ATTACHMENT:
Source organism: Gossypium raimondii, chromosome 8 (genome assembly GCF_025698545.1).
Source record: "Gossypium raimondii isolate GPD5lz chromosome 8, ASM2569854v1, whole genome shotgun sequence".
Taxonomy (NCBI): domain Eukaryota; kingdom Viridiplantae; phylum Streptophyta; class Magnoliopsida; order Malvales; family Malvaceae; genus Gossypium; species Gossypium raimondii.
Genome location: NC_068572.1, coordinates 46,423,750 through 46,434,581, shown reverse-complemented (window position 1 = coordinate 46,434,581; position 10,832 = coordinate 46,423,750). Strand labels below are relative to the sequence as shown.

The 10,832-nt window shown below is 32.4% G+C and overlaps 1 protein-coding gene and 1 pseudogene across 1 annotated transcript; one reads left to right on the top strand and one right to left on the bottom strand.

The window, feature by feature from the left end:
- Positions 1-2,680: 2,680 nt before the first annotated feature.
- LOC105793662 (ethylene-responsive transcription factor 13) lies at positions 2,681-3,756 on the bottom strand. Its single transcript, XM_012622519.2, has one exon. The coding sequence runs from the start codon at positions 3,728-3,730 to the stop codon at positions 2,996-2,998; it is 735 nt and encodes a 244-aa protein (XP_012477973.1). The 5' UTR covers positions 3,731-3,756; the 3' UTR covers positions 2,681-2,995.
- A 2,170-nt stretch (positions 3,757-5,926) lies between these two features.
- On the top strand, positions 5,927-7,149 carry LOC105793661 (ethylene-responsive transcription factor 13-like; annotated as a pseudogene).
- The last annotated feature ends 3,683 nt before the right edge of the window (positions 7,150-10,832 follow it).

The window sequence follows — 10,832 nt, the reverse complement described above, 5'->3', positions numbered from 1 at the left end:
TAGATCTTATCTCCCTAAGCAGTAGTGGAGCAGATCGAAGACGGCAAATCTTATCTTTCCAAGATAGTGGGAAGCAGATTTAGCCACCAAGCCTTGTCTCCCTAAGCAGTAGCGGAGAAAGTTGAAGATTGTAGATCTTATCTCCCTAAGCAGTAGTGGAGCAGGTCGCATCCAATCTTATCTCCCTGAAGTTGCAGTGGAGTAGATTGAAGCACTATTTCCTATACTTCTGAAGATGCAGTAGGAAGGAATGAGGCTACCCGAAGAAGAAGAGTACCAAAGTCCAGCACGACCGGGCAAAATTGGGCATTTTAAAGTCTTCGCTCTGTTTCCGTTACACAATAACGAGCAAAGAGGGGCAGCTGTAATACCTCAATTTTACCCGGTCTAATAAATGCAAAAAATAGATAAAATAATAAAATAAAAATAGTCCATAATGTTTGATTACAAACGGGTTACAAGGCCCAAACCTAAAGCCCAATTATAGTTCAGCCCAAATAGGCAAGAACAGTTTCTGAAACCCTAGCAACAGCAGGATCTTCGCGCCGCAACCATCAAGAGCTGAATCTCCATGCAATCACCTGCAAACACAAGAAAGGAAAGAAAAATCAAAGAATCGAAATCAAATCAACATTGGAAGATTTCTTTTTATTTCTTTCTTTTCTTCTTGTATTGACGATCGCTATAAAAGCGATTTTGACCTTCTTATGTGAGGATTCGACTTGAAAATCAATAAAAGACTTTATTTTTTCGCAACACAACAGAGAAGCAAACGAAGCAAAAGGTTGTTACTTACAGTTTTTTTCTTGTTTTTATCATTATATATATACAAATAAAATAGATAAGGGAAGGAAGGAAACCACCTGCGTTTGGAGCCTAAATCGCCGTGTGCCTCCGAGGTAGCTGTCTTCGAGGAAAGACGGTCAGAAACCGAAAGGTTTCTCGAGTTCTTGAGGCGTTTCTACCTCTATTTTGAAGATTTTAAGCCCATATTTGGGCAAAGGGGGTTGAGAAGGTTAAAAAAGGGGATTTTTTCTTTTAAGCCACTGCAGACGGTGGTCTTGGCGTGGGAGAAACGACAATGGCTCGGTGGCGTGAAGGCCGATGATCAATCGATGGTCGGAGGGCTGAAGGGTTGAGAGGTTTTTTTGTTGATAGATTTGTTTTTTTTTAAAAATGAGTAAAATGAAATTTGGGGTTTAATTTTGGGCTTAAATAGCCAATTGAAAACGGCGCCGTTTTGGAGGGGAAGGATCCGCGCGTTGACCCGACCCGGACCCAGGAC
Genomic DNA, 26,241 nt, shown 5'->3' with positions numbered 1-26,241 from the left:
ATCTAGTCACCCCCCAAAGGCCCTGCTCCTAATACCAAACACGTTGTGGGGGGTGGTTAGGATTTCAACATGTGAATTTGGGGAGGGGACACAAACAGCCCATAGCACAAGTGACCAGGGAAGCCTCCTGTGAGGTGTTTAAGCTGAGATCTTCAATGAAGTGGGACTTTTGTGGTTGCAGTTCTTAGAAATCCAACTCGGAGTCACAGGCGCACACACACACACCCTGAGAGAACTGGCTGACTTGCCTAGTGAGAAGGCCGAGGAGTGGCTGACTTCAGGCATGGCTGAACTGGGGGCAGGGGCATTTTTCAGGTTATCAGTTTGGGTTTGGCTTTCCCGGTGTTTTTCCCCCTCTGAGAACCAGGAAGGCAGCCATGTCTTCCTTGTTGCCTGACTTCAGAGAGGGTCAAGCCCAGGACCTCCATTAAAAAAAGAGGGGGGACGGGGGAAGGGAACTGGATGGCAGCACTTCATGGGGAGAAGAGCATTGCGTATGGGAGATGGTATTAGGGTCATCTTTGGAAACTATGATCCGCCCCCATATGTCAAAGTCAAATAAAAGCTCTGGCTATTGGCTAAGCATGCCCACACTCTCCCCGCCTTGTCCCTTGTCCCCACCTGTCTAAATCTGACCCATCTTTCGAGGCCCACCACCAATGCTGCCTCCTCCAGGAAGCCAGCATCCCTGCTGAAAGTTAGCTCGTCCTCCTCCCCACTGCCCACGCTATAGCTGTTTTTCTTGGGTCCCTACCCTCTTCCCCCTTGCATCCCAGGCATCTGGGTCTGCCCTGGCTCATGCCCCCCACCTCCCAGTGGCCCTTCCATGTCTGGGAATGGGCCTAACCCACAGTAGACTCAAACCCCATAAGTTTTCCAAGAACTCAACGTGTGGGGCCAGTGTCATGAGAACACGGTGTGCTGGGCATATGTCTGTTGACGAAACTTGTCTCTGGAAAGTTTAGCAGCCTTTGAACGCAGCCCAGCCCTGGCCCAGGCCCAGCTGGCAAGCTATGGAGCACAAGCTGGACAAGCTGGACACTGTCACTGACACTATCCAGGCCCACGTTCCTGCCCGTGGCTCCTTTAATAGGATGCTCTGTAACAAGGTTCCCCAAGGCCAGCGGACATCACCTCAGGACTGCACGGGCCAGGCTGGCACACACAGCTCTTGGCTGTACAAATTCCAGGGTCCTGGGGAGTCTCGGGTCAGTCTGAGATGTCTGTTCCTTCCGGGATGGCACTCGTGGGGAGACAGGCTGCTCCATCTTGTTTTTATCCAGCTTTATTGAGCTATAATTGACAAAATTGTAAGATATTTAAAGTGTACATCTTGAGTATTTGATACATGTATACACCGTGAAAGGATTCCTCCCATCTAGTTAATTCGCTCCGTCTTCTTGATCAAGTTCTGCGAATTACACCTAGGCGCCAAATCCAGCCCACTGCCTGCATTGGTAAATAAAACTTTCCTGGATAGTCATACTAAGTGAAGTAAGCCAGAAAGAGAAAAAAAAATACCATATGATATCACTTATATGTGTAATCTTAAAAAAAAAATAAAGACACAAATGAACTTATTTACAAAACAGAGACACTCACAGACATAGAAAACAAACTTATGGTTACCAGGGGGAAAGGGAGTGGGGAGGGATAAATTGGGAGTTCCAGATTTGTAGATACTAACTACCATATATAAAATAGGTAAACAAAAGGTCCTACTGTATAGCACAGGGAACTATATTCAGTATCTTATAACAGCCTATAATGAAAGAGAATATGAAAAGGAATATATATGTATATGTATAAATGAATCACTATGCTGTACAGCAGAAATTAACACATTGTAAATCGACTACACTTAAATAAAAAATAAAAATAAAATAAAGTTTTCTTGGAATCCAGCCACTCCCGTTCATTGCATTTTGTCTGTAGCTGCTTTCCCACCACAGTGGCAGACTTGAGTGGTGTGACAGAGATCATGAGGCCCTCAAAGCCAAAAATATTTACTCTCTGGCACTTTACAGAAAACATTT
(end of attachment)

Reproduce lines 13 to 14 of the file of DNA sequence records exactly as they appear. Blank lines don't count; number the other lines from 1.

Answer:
TAGATCTTATCTCCCTAAGCAGTAGTGGAGCAGATCGAAGACGGCAAATCTTATCTTTCCAAGATAGTGGGAAGCAGATTTAGCCACCAAGCCTTGTCTCCCTAAGCAGTAGCGGAGAAAGTTGAAGATTGTAGATCTTATCTCCCTAAGCAGTAGTGGAGCAGGTCGCATCCAATCTTATCTCCCTGAAGTTGCAGTGGAGTAGATTGAAGCACTATTTCCTATACTTCTGAAGATGCAGTAGGAAGGAATGAGGCTACCCGAAGAAGAAGAGTACCAAAGTCCAGCACGACCGGGCAAAATTGGGCATTTTAAAGTCTTCGCTCTGTTTCCGTTACACAATAACGAGCAAAGAGGGGCAGCTGTAATACCTCAATTTTACCCGGTCTAATAAATGCAAAAAATAGATAAAATAATAAAATAAAAATAGTCCATAATGTTTGATTACAAACGGGTTACAAGGCCCAAACCTAAAGCCCAATTATAGTTCAGCCCAAATAGGCAAGAACAGTTTCTGAAACCCTAGCAACAGCAGGATCTTCGCGCCGCAACCATCAAGAGCTGAATCTCCATGCAATCACCTGCAAACACAAGAAAGGAAAGAAAAATCAAAGAATCGAAATCAAATCAACATTGGAAGATTTCTTTTTATTTCTTTCTTTTCTTCTTGTATTGACGATCGCTATAAAAGCGATTTTGACCTTCTTATGTGAGGATTCGACTTGAAAATCAATAAAAGACTTTATTTTTTCGCAACACAACAGAGAAGCAAACGAAGCAAAAGGTTGTTACTTACAGTTTTTTTCTTGTTTTTATCATTATATATATACAAATAAAATAGATAAGGGAAGGAAGGAAACCACCTGCGTTTGGAGCCTAAATCGCCGTGTGCCTCCGAGGTAGCTGTCTTCGAGGAAAGACGGTCAGAAACCGAAAGGTTTCTCGAGTTCTTGAGGCGTTTCTACCTCTATTTTGAAGATTTTAAGCCCATATTTGGGCAAAGGGGGTTGAGAAGGTTAAAAAAGGGGATTTTTTCTTTTAAGCCACTGCAGACGGTGGTCTTGGCGTGGGAGAAACGACAATGGCTCGGTGGCGTGAAGGCCGATGATCAATCGATGGTCGGAGGGCTGAAGGGTTGAGAGGTTTTTTTGTTGATAGATTTGTTTTTTTTTAAAAATGAGTAAAATGAAATTTGGGGTTTAATTTTGGGCTTAAATAGCCAATTGAAAACGGCGCCGTTTTGGAGGGGAAGGATCCGCGCGTTGACCCGACCCGGACCCAGGAC
Genomic DNA, 26,241 nt, shown 5'->3' with positions numbered 1-26,241 from the left: